12 graduates awarded library prizes for best senior essays

  • Nina Grigg
  • Nick McGowan
  • AJ Laird
  • Henry Carroll and Leo Egger
  • Shira Minsk
May 28, 2024

Each year, the library invites Yale College seniors to submit their senior essays for consideration to win one of three prizes for excellence: the Harvey M. Applebaum ’59 Award, the Diane Kaplan Memorial Prize, and the Yale Library Map Prize. The winners are selected by librarians or faculty members, and the prizes are funded by Beinecke Rare Book and Manuscript Library.

The prizewinners are each awarded a cash prize in the amount of $500 (honorable mention recipients receive $250), and all winners’ essays are published on EliScholar, Yale Library’s digital platform for scholarly publishing. As is the tradition, students receive their awards at their residential commencement ceremonies.

The Harvey M. Applebaum ’59 Award

The Harvey M. Applebaum ’59 Award recognizes a student whose senior essay or capstone project substantially draws on national government information or intergovernmental organization (IGO) information, including documents or data. Yale Library has been a designated federal depository library since 1859.

The Applebaum award was presented to Henry H. Carroll, Davenport College, for the essay “Ship Shaping: How Congress and Industry Influenced U.S. Naval Acquisitions from 1933—1938.” Read Henry Carroll’s essay.

Honorable mention was awarded to Nina Grigg, Benjamin Franklin College, for the essay “Surveyor: Scratching for a Wild Moon.” Read Nina Grigg’s essay.

The Diane Kaplan Memorial Prize

The Diane Kaplan Memorial Prize recognizes prizewinning students’ excellent use of research materials from the library’s diverse collections and also the high quality of their writing.

Three students received the Diane Kaplan prize this year:

Leo Egger, Trumbull College, for the essay “‘Living Its Strange Life’: A Literary Biography of Margery Latimer from the Archives in 18 Scenes.” Read Leo Egger’s essay.

AJ Laird, Benjamin Franklin College, for the essay “Whaling Logbooks: Colonial Knowledge Acquisition in the Pacific World.” Read AJ Laird’s essay and visit the related exhibit in Sterling Memorial Library exhibition corridor.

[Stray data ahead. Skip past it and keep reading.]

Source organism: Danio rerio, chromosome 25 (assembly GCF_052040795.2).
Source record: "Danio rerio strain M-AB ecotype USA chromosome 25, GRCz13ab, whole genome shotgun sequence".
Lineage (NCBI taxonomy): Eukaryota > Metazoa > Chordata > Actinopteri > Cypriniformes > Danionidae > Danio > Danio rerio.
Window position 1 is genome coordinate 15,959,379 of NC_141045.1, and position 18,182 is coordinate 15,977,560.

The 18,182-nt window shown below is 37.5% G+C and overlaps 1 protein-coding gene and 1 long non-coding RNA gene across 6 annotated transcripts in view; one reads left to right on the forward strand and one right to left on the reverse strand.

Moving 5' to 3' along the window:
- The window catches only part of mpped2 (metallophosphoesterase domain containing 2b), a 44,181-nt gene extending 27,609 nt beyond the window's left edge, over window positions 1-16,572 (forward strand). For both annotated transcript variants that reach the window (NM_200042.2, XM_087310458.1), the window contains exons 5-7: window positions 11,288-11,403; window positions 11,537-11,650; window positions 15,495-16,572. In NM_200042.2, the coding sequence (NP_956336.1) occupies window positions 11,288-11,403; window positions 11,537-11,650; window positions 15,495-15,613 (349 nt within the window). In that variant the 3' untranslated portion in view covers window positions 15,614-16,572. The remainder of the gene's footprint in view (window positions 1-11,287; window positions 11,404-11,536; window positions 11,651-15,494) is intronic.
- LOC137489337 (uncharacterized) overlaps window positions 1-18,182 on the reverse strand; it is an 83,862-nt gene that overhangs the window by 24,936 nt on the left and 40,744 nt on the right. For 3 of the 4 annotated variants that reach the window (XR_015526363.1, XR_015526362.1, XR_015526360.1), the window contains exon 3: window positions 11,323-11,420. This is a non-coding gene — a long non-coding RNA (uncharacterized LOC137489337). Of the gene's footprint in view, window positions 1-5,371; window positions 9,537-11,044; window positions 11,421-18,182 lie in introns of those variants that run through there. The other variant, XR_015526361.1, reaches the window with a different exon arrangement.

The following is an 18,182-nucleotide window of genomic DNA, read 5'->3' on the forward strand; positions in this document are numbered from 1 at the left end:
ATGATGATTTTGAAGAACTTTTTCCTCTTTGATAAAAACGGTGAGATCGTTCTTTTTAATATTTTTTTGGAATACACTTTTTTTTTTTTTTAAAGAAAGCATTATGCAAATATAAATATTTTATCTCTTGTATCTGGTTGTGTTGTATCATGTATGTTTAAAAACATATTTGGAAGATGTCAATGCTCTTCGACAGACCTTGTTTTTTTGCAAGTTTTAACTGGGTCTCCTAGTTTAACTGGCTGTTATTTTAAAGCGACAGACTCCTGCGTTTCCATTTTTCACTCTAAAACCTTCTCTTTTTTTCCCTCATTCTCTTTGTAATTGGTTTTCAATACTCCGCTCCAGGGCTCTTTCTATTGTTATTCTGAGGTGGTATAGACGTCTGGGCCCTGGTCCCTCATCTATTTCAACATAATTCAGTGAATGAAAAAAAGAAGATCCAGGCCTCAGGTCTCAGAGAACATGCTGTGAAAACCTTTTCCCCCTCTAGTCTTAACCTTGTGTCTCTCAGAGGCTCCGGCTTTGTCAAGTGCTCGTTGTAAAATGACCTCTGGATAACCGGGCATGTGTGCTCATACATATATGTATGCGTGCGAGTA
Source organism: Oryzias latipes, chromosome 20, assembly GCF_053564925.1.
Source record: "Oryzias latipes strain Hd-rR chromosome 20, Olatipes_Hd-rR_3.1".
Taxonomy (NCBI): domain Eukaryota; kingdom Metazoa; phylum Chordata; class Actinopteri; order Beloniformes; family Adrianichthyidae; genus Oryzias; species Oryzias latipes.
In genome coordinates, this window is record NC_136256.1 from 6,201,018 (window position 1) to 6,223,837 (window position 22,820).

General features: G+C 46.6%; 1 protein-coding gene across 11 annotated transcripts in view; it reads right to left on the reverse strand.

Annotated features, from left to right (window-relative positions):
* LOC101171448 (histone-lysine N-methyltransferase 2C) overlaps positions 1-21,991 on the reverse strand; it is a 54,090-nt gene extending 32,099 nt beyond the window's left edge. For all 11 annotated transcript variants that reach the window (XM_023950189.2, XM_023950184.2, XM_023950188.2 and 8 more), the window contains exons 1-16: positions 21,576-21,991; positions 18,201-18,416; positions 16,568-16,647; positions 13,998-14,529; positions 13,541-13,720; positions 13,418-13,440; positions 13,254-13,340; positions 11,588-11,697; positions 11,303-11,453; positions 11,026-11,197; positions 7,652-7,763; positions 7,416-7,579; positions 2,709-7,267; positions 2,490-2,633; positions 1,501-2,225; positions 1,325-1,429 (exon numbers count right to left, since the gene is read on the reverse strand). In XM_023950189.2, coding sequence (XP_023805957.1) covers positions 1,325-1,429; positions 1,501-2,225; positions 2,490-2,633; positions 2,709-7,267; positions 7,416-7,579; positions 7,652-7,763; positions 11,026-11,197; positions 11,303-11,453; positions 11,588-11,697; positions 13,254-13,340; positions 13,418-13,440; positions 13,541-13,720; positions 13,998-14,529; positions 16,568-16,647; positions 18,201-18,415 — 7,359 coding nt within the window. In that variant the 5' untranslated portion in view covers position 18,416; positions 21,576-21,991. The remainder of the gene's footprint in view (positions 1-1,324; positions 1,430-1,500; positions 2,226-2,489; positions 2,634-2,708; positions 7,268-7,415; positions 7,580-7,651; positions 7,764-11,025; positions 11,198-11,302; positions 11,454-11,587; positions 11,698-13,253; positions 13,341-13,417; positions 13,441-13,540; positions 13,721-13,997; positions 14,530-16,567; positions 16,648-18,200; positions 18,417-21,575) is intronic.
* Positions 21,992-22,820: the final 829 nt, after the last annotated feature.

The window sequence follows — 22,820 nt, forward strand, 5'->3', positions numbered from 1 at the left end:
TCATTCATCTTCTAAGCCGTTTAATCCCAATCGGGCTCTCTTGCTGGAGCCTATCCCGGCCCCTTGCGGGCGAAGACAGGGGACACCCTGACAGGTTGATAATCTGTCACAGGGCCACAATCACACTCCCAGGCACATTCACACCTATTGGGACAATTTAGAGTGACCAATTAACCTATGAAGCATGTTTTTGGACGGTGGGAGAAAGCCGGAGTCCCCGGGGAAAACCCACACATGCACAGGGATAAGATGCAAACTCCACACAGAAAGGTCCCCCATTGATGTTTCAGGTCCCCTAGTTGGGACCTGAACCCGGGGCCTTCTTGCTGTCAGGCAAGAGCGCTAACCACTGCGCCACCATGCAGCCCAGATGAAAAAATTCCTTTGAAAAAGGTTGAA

Shira Minsk, Pauli Murray College, for the essay “Steady through Time: Ella Barksdale Brown and the Perception-Based Politics of Black Women’s Racial Uplift in 20th-Century America.” Read Shira Minsk’s essay.

The Library Map Prize

The Library Map Prize recognizes students whose senior essays or projects make use of one or more maps or charts in substantive ways. Students may either create the maps or refer to maps found online or in the library’s special collections.

This year the Map Prize was awarded to two seniors:

Lisa Dong, Pierson College, for the interactive StoryMap essay “So, Where Are Your Really From?: A Digital Humanities Repository Mapping ‘Home, Identity, and Belonging’ within the Intimacies of the Fuzhounese Experience.” View Lisa Dong’s web-based essay.

Nick McGowan, Pauli Murray College, for the essay “Rebirth: Investigating Industrial Gentrification and the Land Use Policy in Chicago’s West Loop.” Read Nick McGowan’s essay.

The Department of History Prizes

The library also stewards the funds for three American History prizes, selected by faculty members in the Department of History. This year, five prizes were awarded for best senior essays.

Julia Aerin Hornstein, Ezra Stiles College, won the Howard R. Lamar Prize for the essay “Charles ‘Minnie’ Dole: The Peak of Masculinity and the Frontier of Western Snow”; AJ Laird, Benjamin Franklin College, won a David M. Potter Prize for “Whaling Logbooks: Colonial Knowledge Acquisition in the Pacific World”; Sydney Zoehrer, Silliman College, won a David Morris Potter Prize for the essay “Adobe: Material Histories at a Crossroads in Marfa, Texas; Hilary B. Griggs, Branford College, won a Walter McClintock Prize for the essay “Does a Man’s Word or a Nation’s Word Ever Become Obsolete?’: Fighting the Floodwaters on the Fort Berthold Reservation”; Teanna Hart (Sicangu Lakota), Silliman College, won a Walter McClintock Prize for the essay “Reconciliation Is Not Enough: Looking and/as Speaking Back at Portrayals of the American Indian”; and Taylor Rose won the Frederick W. Beinecke Dissertation Prize for the essay “Battle Born: Mining, Militarization, and Native Lands in the Nevada Desert, 1860–1990.”

Read more about the three Library Prizes and other Undergraduate Student Prizes. Read more about the History prizes.